–*Coronavirus has upended the way we understand health care, our economy, statistics, arcade games, Hot Wheels cars, kelp, mayonnaise, Christmas trees, the Wu Tang Clan, the Oedipus Complex, butter …

–*But some things about America are resilient, even amid a pandemic: Our political attitudes magically don’t change.

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One of my many maxims: 100% of financial advice is bad if the person giving it doesn’t know your personal financial situation. That goes for most of the money TV shows and columns, too. It often goes for real estate agents. It goes trebly for Jim Cramer. And it goes for ALL trading tips.

Now that the coronavirus has given the market its cold, let us consider the parallels. Both the virus and the markets likely have us so anxious that we distort the risk and actually do much riskier things (or at least unhelpful ones) rather than just relaxing and washing our hands (*and staying indoors). I’ve known CEOs who wanted to sell at the market bottom in 2008. It was not wise. But that’s what happens when the adrenal gland takes over a CEO’s body.

There are certain things to keep in mind about this market. If you have investments that lost value and are now thinking of selling them, you are going to lock in your losses. If your attitude is, “I was going to need that money soon,” you shouldn’t have been invested in stocks in the first place. Money earmarked for use within five years should be kept in a money market fund. Stocks (mainly those pursued through mutual funds) are there to grow over the long term. You take short term risks of failure for that almost certain growth. And a pandemic is one of those risks. If you are thinking of shifting money around hoping for some short-term rebound on a few hot stocks, keep in mind that the things best set to go up in value are the things that just lost you a lot of money. And what’s more, by trying to pounce on some hot stock tip, you have forsaken the responsible act of investing for the hell that is trading. Trading (let’s just call it gambling) is a world where 80-90% of people fail and those who succeed don’t realize the tax obligation they are generating in return for that big risk they took.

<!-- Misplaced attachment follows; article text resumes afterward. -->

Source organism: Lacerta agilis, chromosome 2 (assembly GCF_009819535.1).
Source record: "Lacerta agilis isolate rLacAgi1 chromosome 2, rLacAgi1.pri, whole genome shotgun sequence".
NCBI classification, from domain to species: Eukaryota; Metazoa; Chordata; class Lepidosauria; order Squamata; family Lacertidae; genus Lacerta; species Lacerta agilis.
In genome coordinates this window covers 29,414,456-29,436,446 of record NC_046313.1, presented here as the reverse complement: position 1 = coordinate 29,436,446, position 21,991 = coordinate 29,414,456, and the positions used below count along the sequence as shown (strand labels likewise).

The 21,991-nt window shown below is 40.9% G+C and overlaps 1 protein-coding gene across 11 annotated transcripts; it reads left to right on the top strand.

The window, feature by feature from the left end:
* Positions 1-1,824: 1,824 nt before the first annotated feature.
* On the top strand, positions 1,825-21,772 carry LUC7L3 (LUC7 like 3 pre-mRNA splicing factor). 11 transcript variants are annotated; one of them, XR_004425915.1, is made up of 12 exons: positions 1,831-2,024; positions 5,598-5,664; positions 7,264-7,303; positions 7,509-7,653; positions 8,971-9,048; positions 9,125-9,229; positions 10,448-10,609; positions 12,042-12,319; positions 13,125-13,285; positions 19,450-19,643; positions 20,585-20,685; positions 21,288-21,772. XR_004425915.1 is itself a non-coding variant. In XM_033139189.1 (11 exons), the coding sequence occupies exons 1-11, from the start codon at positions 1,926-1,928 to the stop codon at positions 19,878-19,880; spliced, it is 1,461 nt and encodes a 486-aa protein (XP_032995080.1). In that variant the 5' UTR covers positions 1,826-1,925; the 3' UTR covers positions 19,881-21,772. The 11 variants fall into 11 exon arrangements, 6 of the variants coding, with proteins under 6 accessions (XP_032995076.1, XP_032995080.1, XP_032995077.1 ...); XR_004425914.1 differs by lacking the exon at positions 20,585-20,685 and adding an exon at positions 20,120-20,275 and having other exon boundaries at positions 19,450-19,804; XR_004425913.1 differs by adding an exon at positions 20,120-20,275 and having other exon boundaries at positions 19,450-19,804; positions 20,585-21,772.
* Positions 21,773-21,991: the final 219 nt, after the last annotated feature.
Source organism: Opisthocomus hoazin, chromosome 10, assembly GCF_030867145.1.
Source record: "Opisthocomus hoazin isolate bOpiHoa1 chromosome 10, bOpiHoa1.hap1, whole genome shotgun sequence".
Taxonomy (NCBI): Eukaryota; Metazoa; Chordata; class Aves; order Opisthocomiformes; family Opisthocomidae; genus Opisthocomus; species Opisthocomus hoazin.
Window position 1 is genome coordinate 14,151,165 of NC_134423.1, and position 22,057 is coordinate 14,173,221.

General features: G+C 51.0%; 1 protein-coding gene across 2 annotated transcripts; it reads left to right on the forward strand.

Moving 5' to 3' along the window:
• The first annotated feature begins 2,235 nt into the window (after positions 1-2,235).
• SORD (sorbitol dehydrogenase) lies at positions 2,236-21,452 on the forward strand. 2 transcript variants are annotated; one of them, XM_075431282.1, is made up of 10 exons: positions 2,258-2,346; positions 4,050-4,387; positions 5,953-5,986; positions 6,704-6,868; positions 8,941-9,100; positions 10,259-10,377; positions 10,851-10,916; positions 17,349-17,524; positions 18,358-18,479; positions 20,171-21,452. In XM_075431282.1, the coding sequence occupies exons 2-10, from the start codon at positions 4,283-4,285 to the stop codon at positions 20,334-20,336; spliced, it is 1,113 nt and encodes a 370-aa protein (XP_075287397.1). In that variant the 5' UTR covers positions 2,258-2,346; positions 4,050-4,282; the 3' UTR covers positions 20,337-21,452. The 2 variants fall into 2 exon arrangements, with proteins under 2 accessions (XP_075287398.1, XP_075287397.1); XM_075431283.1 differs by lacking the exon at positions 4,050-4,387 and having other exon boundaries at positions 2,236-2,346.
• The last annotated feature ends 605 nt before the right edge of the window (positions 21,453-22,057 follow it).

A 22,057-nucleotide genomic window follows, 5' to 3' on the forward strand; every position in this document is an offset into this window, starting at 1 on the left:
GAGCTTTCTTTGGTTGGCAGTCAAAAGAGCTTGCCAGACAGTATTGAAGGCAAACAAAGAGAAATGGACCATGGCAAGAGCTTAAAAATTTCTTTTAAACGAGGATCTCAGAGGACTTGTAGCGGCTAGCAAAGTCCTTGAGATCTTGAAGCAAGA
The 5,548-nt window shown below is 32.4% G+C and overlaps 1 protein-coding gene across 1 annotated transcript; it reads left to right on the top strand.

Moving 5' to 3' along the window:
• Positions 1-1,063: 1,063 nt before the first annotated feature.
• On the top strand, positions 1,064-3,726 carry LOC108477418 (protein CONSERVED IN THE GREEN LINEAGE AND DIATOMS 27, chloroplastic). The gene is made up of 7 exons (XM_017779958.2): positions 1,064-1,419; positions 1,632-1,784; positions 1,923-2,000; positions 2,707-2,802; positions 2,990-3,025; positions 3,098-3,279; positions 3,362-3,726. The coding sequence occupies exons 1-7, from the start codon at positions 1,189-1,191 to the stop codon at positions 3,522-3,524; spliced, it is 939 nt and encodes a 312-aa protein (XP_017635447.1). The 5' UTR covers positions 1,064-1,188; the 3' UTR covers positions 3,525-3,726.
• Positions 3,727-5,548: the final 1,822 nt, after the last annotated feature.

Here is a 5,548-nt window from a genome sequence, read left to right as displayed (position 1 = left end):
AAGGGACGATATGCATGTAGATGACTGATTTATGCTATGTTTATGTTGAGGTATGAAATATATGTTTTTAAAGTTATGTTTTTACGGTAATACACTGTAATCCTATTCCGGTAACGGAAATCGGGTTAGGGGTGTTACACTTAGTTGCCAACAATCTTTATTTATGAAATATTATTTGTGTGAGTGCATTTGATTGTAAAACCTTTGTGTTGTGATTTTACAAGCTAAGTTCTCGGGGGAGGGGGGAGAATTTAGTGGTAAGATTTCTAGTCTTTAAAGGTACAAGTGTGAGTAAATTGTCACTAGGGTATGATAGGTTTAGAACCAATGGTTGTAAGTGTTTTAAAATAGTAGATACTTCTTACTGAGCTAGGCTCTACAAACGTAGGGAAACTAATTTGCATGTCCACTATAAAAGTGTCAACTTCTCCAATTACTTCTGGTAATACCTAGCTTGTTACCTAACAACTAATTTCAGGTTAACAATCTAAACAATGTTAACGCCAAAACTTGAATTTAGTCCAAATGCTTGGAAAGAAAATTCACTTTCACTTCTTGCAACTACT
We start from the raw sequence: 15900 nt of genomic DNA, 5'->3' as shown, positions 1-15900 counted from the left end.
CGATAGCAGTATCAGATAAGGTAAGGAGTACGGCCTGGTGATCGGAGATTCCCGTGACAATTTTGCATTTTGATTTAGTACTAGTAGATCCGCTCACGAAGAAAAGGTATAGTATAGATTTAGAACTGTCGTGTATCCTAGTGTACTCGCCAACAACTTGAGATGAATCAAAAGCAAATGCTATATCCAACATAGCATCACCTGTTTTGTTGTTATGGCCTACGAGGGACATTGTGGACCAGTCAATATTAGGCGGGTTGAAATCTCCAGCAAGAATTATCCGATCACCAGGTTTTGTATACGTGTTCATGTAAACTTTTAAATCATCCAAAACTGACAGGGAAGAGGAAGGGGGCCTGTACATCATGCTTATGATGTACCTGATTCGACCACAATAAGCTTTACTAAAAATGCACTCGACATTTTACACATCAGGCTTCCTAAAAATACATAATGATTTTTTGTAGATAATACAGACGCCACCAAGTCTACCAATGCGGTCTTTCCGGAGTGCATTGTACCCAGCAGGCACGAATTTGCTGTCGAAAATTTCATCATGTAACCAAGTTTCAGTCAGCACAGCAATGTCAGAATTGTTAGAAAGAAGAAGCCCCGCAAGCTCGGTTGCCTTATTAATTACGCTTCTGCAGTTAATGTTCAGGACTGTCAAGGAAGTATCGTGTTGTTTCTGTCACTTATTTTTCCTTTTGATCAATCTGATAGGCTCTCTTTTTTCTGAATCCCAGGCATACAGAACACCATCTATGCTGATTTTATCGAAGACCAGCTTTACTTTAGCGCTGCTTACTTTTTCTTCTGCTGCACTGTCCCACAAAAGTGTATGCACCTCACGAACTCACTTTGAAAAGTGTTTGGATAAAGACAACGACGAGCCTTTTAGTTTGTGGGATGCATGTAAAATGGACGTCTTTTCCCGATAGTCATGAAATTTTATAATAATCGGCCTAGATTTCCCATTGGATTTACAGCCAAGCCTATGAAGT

I’m not a doctor, but I hear a lot of risk distortion about the coronavirus as well. I still hear mortality rates being from 1% to 3%, which means I think a lot of people are giving in to the same anxiety that that CEO was. But when you move into certain cohorts and people with compromised immune systems, the mortality rate is much higher. My advice is to save your concern for the elderly. I was admonished by an older lady two months ago for covering my mouth the wrong way when I coughed. I thought it was funny, but I have to consider that that is a life and death problem to her. We also have to consider that our older relatives might need physical isolation, but emotional isolation also takes a toll on an elderly person’s health. So staying away is likely helpful–but so is calling them.

My wife has a master’s degree in epidemiology, but I’m not a doctor. If you are, feel free to correct anything wrong I’ve put in my post about medicine. But I’ve been writing about money for 22 years and get nervous seeing people make the same mistakes over and over on weeks like this one. If you are one of my friends who made a bunch of money on Apple since 1999 or have some “foolproof” personal strategy, feel free to keep that on your own page and off mine. Your information is incomplete and fosters the trading mentality. It might have worked for you, but again, it’s deadly irresponsible information for someone with a different risk profile who doesn’t know the pitfalls. It’s like you coughed around the wrong person the wrong way.

*I did not originally post that we should stay indoors and practice social distancing. I was catching up myself on the responsible behaviors pursued during a pandemic and it is now responsible of me to add these things I’ve come to understand about public safety amid health crises.